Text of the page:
"I'm not good at programming." Let's take a step back from that statement and describe it in something familiar: music. I can say, "I'm not good at making music," and you'll surely spit out your drink and shout, "What the hell are you talking about?"
The thing is, I know I'm right. Most of the double bassists I know are technically and expressively better than me. I may have had an edge when I first started, but that lead has certainly eroded over time.
But then again, I'm not hired as a musician because I'm the best at it. I'm hired because I show up on time, I'm a quick learner and I do my best to be prepared for anything that is thrown at me. That is why I'm hired as a musician.
Now back to programming. I don't get hired to write the best code or solve the toughest problems. I get hired because I understand good UX, keep up with industry trends and be honest about my strengths and shortcomings. That is why I'm hired a programmer.
Or at least, it would be if I could get hired. As a musician, I got most of my gigs based on who I knew, not blind auditions. I wonder if I must do something similar to succeed in the software world.Posted at 12:07 am on Oct 2, 2014
I realized while working on the v0.3 release that I didn't exactly specify where to put my docs. In the end I'm settling on the wiki format, because the documentation doesn't need to be code. I could also spend hours of my life trying to argue for one medium or another for documentation, but I don't think it's worth my time. I've been using the wiki for my fantasy football league to great effect, so doing so for the blog project isn't that weird for me.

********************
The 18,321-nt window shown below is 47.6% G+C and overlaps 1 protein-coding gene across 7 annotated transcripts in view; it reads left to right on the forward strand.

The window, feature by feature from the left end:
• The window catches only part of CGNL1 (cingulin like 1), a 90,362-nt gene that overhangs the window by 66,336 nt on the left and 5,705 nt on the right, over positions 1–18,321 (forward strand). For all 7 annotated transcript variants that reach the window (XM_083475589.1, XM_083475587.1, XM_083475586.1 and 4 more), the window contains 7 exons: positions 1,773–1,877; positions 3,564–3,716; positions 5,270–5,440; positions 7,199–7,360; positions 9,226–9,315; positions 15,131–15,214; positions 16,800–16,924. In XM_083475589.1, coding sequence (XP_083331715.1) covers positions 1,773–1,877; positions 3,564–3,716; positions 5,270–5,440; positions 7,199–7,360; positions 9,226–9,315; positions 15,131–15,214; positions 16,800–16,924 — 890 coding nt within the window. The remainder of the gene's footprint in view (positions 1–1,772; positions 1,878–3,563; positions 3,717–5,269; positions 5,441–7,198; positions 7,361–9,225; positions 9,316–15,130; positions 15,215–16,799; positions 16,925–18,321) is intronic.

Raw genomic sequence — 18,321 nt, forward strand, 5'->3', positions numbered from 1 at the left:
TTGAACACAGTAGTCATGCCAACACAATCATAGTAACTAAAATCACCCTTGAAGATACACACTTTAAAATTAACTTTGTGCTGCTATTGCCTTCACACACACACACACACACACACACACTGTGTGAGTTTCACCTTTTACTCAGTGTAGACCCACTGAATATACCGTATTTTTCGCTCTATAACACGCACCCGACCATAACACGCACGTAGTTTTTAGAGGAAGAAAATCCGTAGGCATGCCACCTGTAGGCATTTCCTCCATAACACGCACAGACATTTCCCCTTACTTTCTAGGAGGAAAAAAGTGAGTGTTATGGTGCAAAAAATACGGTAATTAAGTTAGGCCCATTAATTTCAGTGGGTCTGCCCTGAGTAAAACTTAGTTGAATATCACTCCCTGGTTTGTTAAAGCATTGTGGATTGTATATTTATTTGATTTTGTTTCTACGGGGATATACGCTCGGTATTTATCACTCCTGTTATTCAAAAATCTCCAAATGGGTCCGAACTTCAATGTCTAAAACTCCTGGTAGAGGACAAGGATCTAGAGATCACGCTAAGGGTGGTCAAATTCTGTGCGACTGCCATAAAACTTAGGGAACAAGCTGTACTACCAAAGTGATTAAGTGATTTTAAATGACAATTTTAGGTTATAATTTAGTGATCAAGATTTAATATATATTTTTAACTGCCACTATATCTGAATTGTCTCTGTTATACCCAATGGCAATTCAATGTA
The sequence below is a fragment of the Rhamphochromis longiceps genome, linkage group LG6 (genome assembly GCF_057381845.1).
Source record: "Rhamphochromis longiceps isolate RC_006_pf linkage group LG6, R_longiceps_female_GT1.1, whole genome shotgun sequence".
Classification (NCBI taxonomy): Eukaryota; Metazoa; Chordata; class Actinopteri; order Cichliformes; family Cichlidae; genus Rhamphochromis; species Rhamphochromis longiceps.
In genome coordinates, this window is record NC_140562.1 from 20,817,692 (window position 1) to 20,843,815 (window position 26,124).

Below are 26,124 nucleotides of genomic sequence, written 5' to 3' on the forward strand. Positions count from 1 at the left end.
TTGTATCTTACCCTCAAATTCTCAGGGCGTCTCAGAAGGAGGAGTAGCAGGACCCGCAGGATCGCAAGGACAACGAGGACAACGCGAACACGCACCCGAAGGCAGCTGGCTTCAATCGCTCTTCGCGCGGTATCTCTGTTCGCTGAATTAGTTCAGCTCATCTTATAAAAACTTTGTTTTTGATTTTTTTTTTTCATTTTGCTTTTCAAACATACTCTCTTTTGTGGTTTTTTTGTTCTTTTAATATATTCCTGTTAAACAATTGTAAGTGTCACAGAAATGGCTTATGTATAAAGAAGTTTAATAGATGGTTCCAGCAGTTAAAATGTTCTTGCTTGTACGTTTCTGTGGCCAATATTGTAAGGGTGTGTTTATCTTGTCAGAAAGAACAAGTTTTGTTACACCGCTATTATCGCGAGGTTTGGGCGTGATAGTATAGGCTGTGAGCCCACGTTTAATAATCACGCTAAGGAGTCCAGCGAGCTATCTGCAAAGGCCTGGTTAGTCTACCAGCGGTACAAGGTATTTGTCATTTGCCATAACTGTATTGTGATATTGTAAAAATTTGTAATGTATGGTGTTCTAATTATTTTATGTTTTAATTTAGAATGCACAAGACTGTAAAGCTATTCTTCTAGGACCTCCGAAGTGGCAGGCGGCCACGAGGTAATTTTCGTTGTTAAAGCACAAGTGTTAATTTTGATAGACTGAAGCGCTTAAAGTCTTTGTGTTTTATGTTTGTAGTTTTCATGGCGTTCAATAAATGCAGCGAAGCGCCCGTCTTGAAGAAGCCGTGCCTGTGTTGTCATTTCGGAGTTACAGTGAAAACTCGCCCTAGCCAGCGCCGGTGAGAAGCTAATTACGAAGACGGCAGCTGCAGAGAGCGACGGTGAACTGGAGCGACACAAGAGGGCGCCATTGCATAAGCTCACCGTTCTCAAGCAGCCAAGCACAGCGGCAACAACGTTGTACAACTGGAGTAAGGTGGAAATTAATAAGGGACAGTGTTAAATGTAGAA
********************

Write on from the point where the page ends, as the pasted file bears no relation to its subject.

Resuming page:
I've also taken to writing more softly on my laptop. I picked up a lot of bad habits at my old job, such as banging away at the chiclet keyboard that all Mac computers come with these days. While this may feel natural banging out code during your 9-to-5, it's terrible for the fingers and I've felt a lot of pain within the last year. (This coincides with me writing more code.)
This is where I totally plug the awesome mechanical keyboard I bought and where I prefer to use that. But since I keep it downstairs with my iMac, I need a more practical solution for typing on my MacBook. And no, that doesn't involve buying a second mechanical keyboard. (:
The next milestone involves porting old posts back into this blog. Surprisingly the due date on that is when I have a midterm. I'd like to get back ahead of schedule, but we'll have to see how much time I have in the near future. I still have several videos to edit and post, including my Omaha trip (which was very fun, btw).
That's all for now. Here's to getting this blog up and running again, and finding more time to write. ^_^